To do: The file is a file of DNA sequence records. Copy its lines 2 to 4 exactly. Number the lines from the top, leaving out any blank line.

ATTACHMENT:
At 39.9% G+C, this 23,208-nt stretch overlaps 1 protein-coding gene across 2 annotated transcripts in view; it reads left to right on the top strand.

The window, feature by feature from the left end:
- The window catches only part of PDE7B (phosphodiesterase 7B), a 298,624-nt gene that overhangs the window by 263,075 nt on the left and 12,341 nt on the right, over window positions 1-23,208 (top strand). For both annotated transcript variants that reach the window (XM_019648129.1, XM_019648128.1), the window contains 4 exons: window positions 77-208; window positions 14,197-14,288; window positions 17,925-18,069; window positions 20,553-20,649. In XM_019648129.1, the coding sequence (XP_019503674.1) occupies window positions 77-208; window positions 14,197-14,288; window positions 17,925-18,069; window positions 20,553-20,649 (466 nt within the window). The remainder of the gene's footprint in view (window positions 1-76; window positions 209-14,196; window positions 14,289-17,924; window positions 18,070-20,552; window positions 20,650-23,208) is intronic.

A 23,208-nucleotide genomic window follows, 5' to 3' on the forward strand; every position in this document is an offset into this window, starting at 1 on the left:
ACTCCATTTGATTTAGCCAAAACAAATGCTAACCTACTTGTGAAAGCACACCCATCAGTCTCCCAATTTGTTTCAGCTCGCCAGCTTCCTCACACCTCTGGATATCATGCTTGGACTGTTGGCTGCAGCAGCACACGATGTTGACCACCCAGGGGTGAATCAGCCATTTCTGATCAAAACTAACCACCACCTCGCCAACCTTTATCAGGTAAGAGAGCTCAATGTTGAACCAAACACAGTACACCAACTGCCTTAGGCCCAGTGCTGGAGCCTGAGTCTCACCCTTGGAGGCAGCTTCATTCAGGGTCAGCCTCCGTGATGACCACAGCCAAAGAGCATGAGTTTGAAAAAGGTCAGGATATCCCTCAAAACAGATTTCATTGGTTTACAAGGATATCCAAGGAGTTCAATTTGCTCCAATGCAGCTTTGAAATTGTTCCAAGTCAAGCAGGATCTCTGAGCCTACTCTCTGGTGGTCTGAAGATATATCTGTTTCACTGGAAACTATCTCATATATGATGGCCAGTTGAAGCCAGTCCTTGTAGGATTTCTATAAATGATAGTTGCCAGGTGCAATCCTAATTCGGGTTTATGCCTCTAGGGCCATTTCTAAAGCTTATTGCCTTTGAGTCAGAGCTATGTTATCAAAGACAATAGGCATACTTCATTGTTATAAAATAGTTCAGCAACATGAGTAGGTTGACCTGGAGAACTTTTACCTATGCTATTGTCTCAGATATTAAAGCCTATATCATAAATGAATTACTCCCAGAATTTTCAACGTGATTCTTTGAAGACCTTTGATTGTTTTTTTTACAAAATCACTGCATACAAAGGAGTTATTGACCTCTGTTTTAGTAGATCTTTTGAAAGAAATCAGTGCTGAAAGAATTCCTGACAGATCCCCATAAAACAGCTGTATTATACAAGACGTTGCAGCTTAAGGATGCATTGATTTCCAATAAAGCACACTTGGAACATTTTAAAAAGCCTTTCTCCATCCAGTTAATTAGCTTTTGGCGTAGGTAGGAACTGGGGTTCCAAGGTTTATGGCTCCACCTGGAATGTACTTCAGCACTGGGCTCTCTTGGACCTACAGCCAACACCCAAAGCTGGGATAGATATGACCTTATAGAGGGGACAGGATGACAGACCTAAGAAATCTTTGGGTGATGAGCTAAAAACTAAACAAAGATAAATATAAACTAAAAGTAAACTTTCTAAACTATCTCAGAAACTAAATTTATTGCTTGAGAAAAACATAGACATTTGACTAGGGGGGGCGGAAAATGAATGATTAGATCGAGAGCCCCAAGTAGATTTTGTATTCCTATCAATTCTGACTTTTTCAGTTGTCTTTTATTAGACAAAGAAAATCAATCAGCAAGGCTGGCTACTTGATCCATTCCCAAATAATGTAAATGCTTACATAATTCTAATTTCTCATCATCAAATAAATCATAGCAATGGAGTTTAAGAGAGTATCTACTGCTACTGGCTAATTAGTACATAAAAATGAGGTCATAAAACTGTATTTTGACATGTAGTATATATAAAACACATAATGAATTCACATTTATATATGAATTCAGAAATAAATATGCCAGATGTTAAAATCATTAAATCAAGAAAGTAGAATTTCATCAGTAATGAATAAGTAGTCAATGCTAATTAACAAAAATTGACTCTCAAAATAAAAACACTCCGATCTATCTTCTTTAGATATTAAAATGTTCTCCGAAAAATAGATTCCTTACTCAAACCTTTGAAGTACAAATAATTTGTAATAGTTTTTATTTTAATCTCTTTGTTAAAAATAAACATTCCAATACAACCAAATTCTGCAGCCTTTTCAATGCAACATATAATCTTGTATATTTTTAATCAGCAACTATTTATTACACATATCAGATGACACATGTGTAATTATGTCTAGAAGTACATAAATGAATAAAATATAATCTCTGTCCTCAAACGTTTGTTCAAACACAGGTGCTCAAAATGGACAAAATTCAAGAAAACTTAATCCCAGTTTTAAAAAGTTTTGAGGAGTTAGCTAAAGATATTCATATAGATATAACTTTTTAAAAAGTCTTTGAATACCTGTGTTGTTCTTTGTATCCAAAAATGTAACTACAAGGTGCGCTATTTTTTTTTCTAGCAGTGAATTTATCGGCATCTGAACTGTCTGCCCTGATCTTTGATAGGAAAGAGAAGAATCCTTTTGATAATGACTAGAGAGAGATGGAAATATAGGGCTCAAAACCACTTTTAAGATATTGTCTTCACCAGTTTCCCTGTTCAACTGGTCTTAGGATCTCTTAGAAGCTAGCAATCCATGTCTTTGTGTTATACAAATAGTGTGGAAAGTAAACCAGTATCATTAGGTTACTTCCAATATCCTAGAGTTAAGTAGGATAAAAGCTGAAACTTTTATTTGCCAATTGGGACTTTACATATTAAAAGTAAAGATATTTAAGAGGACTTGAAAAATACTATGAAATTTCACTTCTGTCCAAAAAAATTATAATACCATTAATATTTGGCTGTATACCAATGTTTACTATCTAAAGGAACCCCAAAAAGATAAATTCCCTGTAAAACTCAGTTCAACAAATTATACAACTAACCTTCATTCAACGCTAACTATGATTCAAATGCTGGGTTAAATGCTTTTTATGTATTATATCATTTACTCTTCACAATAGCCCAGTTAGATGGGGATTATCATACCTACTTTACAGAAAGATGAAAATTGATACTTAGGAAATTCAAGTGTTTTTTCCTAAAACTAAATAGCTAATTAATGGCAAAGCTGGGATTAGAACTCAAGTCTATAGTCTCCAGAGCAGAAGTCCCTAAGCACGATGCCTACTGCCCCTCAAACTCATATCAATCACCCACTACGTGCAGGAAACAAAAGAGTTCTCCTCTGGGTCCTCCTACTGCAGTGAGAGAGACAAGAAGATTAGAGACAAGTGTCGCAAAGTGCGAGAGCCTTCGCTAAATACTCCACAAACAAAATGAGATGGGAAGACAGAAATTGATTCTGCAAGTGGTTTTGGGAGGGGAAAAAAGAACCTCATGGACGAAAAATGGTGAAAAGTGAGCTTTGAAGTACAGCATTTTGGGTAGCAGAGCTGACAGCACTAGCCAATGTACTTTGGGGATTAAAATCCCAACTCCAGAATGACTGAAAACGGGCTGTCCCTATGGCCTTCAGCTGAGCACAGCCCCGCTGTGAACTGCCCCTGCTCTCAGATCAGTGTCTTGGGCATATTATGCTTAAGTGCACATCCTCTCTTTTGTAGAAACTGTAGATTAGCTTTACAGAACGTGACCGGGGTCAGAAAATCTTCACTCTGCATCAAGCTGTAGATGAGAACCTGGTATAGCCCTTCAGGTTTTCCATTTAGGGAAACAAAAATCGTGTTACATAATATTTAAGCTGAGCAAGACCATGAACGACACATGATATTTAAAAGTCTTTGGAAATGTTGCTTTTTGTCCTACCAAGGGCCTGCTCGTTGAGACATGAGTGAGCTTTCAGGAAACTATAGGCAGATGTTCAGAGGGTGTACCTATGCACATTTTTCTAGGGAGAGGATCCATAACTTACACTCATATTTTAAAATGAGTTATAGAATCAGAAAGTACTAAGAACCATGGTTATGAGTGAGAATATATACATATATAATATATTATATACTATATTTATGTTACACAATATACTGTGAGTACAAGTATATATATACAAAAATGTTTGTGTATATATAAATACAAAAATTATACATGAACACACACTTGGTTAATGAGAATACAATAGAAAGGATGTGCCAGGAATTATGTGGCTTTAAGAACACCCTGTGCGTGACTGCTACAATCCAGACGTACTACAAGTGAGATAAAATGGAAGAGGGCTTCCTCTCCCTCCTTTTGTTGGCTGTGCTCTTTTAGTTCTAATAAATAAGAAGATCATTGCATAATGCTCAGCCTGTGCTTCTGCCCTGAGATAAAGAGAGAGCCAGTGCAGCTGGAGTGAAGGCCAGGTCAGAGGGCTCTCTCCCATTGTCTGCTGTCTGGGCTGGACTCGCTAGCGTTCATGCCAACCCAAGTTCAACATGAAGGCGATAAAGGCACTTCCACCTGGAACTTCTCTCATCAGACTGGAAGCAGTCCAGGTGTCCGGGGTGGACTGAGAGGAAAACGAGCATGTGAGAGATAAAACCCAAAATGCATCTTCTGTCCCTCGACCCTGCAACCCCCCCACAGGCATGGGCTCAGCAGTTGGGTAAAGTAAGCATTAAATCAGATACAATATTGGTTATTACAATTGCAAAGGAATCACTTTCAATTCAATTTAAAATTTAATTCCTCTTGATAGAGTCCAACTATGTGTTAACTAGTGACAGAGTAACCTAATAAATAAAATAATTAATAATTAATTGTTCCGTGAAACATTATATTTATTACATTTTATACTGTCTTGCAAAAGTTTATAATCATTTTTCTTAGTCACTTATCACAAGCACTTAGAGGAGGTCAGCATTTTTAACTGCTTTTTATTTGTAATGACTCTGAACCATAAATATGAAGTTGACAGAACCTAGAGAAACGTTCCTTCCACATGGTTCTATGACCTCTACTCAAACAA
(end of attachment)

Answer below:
The window, feature by feature from the left end:
- The window catches only part of PDE7B (phosphodiesterase 7B), a 298,624-nt gene that overhangs the window by 263,075 nt on the left and 12,341 nt on the right, over window positions 1-23,208 (top strand). For both annotated transcript variants that reach the window (XM_019648129.1, XM_019648128.1), the window contains 4 exons: window positions 77-208; window positions 14,197-14,288; window positions 17,925-18,069; window positions 20,553-20,649. In XM_019648129.1, the coding sequence (XP_019503674.1) occupies window positions 77-208; window positions 14,197-14,288; window positions 17,925-18,069; window positions 20,553-20,649 (466 nt within the window). The remainder of the gene's footprint in view (window positions 1-76; window positions 209-14,196; window positions 14,289-17,924; window positions 18,070-20,552; window positions 20,650-23,208) is intronic.

A 23,208-nucleotide genomic window follows, 5' to 3' on the forward strand; every position in this document is an offset into this window, starting at 1 on the left: